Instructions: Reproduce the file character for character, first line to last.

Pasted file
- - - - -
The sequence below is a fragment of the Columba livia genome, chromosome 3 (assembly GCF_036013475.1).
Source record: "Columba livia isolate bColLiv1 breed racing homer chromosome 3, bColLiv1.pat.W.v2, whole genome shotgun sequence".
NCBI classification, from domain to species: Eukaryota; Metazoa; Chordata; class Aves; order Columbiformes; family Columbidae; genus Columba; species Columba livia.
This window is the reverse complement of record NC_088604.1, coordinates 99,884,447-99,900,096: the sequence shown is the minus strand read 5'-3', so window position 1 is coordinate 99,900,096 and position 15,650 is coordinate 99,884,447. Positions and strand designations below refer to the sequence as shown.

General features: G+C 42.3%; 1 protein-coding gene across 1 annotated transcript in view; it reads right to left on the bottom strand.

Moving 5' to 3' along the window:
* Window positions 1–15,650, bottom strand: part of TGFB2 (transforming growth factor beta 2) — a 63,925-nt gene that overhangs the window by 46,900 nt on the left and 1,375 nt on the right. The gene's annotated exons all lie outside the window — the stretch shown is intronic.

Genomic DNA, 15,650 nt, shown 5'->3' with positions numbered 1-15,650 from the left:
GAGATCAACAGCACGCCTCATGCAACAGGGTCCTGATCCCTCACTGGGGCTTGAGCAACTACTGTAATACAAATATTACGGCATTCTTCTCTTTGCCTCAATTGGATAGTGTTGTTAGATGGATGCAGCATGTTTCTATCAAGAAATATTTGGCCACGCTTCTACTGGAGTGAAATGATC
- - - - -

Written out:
The sequence below is a fragment of the Columba livia genome, chromosome 3 (assembly GCF_036013475.1).
Source record: "Columba livia isolate bColLiv1 breed racing homer chromosome 3, bColLiv1.pat.W.v2, whole genome shotgun sequence".
NCBI classification, from domain to species: Eukaryota; Metazoa; Chordata; class Aves; order Columbiformes; family Columbidae; genus Columba; species Columba livia.
This window is the reverse complement of record NC_088604.1, coordinates 99,884,447-99,900,096: the sequence shown is the minus strand read 5'-3', so window position 1 is coordinate 99,900,096 and position 15,650 is coordinate 99,884,447. Positions and strand designations below refer to the sequence as shown.

General features: G+C 42.3%; 1 protein-coding gene across 1 annotated transcript in view; it reads right to left on the bottom strand.

Moving 5' to 3' along the window:
* Window positions 1–15,650, bottom strand: part of TGFB2 (transforming growth factor beta 2) — a 63,925-nt gene that overhangs the window by 46,900 nt on the left and 1,375 nt on the right. The gene's annotated exons all lie outside the window — the stretch shown is intronic.

Genomic DNA, 15,650 nt, shown 5'->3' with positions numbered 1-15,650 from the left:
GAGATCAACAGCACGCCTCATGCAACAGGGTCCTGATCCCTCACTGGGGCTTGAGCAACTACTGTAATACAAATATTACGGCATTCTTCTCTTTGCCTCAATTGGATAGTGTTGTTAGATGGATGCAGCATGTTTCTATCAAGAAATATTTGGCCACGCTTCTACTGGAGTGAAATGATC